|Full name||Charles Standish Elliott|
|Born||24 April 1912|
Bolsover, Derbyshire, England
|Died||1 January 2004 (aged 91)|
|Domestic team information|
|First-class debut||14 May 1932 Derbyshire v Warwickshire|
|Last First-class||15 August 1953 Derbyshire v Leicestershire|
Source: , 19 April 2010
Charles Standish "Charlie" Elliott MBE (24 April 1912 – 1 January 2004) was an English first-class cricketer who played for Derbyshire between 1932 and 1953, an international umpire and a part-time footballer.
Elliott was born in Bolsover, Derbyshire. In the 1931–1932 season, he played football for Coventry City, where he was a capable defender, but did not play again for them for several years. In the summer of 1932 he began his cricketing career at Derbyshire where he was an opening batsman and fine close fielder.
Elliott's first spell for Derbyshire lasted from 1932 to 1937 and he played for the side that won the County Championship in 1936. Because of a financial crisis at the club he was released and became a professional for Stourbridge. At the start of the Second World War he joined the Coventry Fire Brigade, and was on the roof of Coventry Cathedral during the blitz which destroyed it.
After the war, he played again for Derbyshire and he scored 1,000 runs in six consecutive seasons from 1947 to 1952. In total he played 468 innings in 275 matches with nine centuries and an average of 27.25. His best score was 215 against Nottinghamshire in 1947, when he shared a stand of 349 with John Eggar. In bowling he took eleven wickets at an average of 47.81 and a best performance of 2–25. He also played football for Coventry City again in the 1947–48 season bringing his Football League appearances total 95. He was caretaker-manager for Coventry for six months in 1954–55.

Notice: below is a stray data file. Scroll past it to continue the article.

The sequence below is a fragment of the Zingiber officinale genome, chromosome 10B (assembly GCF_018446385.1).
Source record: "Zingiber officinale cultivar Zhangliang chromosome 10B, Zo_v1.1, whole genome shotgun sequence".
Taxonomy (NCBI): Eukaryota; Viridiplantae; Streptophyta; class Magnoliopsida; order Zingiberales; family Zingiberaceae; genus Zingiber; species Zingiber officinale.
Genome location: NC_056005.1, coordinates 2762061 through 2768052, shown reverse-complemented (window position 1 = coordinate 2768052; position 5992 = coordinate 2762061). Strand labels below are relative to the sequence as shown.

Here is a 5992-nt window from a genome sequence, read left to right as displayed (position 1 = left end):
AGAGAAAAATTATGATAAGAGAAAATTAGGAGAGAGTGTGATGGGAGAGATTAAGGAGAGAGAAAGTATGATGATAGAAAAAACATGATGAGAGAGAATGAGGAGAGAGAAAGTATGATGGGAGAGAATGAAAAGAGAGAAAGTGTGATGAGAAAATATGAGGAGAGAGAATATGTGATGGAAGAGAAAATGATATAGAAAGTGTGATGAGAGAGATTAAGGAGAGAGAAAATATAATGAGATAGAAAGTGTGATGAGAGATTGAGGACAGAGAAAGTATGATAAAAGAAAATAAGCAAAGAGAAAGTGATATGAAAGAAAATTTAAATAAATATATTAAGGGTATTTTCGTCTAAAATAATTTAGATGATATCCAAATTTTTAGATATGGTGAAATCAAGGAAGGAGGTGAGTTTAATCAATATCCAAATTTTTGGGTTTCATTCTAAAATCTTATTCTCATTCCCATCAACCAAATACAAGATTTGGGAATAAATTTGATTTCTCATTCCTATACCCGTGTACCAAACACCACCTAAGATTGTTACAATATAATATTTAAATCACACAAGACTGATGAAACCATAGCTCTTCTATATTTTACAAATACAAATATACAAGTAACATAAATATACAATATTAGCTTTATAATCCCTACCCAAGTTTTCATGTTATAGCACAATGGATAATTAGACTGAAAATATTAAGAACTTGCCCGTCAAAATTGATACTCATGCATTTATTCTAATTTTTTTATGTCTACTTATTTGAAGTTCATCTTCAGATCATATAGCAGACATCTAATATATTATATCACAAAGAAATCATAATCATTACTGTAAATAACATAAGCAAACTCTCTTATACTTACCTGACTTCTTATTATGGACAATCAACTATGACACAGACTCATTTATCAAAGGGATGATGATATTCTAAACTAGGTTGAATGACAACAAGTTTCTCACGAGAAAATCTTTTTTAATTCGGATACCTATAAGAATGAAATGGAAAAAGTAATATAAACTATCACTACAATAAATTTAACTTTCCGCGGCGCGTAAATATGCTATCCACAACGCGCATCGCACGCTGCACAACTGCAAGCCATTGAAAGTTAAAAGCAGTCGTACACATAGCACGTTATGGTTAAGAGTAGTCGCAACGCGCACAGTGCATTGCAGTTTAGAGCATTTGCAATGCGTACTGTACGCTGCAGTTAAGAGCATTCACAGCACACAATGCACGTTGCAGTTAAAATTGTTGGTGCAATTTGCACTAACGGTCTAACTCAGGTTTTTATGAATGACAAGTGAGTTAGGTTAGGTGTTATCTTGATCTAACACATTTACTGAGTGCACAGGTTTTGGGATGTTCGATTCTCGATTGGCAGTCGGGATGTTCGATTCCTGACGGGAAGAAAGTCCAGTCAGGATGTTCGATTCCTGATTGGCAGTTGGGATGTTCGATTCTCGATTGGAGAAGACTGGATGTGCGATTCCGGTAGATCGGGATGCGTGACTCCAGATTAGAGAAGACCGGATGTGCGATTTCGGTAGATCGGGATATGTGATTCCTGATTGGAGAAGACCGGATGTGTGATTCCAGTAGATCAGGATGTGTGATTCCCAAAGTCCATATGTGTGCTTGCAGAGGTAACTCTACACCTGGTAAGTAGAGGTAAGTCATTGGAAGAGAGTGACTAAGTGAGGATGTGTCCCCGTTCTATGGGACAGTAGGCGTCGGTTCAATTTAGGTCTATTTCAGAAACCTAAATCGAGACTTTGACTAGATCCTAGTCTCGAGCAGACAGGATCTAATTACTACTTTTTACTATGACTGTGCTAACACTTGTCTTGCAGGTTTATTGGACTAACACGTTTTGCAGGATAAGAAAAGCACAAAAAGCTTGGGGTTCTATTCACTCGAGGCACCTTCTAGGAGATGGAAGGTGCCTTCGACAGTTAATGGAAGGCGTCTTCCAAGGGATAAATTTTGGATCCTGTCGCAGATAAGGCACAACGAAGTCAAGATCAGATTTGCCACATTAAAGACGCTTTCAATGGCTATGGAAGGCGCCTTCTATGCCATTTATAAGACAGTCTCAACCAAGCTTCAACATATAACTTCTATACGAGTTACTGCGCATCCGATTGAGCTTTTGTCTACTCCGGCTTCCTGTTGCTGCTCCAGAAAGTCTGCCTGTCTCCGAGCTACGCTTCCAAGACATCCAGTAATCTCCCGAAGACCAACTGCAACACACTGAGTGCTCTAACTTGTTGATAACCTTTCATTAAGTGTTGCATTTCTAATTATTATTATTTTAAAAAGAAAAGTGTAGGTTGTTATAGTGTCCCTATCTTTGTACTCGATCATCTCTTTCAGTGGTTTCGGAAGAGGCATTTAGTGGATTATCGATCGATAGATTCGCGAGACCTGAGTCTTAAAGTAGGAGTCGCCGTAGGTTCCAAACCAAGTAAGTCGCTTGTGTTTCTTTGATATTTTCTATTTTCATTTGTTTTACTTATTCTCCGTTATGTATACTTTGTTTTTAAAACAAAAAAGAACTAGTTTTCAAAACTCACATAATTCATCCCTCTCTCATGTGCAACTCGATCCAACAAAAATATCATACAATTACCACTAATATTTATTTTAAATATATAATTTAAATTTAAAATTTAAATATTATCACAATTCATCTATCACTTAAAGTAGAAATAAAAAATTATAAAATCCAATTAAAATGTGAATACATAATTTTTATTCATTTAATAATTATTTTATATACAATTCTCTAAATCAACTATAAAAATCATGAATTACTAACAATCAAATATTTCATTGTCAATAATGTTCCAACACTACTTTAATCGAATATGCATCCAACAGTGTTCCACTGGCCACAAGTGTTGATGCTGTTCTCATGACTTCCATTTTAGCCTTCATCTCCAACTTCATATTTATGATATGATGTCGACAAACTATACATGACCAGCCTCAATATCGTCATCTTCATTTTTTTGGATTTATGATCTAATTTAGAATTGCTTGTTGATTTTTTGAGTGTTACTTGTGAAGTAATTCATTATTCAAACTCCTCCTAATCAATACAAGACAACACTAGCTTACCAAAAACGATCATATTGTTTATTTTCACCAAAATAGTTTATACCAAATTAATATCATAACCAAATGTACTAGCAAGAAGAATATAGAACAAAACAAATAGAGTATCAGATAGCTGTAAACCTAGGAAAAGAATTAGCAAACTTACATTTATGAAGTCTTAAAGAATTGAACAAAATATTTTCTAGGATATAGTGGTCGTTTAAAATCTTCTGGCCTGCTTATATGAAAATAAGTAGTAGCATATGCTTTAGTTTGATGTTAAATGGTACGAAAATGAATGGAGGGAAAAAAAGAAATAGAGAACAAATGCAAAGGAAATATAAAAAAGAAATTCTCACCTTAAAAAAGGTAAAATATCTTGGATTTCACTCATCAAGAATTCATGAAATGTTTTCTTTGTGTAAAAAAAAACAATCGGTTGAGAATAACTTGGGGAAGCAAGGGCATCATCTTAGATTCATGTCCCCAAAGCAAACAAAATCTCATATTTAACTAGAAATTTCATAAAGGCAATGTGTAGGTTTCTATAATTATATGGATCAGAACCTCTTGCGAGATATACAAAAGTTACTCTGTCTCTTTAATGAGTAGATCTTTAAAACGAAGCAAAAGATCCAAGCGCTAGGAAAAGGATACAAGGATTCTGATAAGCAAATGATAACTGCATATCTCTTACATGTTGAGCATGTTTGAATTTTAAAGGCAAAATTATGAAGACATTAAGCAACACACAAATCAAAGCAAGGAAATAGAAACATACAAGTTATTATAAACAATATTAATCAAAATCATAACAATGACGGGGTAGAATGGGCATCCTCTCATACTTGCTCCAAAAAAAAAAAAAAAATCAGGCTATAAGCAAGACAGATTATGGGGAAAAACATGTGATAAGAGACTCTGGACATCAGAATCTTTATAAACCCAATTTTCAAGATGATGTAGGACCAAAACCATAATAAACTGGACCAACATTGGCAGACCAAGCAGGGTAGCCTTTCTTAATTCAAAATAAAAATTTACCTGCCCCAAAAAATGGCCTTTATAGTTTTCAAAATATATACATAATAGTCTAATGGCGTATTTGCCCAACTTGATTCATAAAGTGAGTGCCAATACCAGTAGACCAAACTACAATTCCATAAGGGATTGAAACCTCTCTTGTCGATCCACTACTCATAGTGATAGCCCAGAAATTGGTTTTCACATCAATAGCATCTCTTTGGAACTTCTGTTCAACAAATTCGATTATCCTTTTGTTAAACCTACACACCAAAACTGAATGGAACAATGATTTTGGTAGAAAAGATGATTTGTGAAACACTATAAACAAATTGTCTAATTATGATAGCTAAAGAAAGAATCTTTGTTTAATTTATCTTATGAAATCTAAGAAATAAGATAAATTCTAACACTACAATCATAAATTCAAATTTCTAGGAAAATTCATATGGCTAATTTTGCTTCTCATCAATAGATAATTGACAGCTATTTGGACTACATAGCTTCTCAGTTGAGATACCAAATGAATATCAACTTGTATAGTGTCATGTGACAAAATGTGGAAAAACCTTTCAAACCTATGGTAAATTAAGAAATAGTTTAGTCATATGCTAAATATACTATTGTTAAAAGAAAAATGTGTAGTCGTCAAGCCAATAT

Elliott served as a first-class umpire from 1956 to 1974. He umpired in 42 Tests between 1957 and 1974 and in five One Day Internationals between 1972 and 1974. He served on the England Test selection panel from 1975 to 1981, and was President of Derbyshire in 1993 and 1994.
Elliott was in Melbourne when the Third Test of the 1970–71 Ashes series was washed out. He was asked to award the Man of the Match award in the first ever One Day International, arranged at the last minute to replace the Test, and gave it to John Edrich for his top-scoring 82 as "without John's 82 there'd have been no match".
A dapper man with immaculately groomed black hair, which he retained into old age, he died at Nottingham, where he had kept a guest house, eight years short of his century.
Elliott was the nephew of Harry Elliott, the Derbyshire and England Test wicketkeeper and played alongside his uncle in pre-Second World War games and in 1947, when Harry reappeared in four matches at the age of 55 because of a Derbyshire injury crisis.
- Charlie Elliott at Cricket Archive
- Charlie Elliott Cricketer, footballer and cricket umpire Tuesday, 13 January 2004
- p122, Richard Whitington, Captains Outrageous? Cricket in the seventies, Stanley Paul, 1972